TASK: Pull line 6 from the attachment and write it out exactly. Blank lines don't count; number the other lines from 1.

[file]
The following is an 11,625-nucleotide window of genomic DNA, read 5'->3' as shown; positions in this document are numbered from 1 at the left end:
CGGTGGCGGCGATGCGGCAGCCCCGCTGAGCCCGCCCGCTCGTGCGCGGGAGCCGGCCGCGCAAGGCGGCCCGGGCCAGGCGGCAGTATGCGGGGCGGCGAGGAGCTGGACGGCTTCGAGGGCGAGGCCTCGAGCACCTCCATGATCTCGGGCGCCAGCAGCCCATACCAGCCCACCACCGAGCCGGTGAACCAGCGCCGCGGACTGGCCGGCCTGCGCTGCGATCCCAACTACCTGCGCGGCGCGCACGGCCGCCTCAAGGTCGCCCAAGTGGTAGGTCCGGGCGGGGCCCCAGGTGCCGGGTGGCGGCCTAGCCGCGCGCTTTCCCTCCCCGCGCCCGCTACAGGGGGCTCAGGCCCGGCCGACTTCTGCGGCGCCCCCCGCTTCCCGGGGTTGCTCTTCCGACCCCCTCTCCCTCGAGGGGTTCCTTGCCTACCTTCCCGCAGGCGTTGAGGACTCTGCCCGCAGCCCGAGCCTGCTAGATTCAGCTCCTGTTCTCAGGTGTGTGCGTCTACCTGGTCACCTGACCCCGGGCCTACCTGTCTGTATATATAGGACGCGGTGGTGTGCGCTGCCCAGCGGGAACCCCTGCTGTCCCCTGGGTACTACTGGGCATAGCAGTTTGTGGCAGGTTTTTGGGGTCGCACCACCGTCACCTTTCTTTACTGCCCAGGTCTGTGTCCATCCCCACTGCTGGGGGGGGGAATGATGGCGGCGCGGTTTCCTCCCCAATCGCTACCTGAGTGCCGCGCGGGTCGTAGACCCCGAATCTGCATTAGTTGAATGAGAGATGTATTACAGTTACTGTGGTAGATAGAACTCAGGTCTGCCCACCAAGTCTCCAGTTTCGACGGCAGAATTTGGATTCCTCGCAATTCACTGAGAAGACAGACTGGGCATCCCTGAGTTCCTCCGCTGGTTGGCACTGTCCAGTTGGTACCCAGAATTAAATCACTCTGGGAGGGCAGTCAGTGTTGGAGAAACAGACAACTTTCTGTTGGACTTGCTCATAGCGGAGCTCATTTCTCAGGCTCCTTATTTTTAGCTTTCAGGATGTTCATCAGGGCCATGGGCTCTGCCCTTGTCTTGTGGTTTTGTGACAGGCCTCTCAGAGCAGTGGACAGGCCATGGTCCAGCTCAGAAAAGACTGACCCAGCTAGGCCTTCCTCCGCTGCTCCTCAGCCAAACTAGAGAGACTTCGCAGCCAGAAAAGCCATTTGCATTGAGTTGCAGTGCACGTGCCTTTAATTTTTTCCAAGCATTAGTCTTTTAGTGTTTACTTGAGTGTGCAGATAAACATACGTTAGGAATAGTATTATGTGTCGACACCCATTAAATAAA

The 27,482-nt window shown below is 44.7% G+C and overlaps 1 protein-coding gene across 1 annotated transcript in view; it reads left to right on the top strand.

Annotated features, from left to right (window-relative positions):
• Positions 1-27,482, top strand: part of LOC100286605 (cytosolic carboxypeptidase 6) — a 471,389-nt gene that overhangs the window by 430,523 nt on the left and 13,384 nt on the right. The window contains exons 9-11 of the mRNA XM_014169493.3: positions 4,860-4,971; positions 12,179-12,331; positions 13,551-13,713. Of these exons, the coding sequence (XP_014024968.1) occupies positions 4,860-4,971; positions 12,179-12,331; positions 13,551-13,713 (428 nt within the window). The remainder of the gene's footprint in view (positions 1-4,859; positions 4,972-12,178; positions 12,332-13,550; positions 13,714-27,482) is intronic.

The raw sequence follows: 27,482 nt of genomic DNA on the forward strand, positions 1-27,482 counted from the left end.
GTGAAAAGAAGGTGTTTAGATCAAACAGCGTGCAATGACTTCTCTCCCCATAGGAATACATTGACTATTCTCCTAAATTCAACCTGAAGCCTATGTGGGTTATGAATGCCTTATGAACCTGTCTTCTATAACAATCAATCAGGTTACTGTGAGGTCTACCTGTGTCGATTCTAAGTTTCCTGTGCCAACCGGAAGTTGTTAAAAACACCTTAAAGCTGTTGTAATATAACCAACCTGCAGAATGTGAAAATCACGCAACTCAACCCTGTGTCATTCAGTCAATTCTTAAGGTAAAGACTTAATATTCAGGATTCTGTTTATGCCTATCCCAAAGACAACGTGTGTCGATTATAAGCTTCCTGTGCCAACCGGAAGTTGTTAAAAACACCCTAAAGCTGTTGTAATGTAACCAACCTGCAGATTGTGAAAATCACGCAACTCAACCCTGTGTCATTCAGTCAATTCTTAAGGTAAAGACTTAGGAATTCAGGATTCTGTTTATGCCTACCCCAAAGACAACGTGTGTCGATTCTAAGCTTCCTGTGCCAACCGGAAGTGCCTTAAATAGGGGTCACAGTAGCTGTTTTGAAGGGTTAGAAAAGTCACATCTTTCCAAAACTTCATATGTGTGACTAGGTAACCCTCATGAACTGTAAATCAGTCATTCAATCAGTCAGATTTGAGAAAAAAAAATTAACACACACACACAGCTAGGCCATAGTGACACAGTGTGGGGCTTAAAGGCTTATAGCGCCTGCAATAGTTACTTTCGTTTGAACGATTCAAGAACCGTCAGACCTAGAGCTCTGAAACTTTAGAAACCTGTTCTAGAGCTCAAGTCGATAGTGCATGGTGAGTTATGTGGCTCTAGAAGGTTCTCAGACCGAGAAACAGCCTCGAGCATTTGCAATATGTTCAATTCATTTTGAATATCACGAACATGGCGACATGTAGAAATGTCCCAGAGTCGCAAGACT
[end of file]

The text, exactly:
The raw sequence follows: 27,482 nt of genomic DNA on the forward strand, positions 1-27,482 counted from the left end.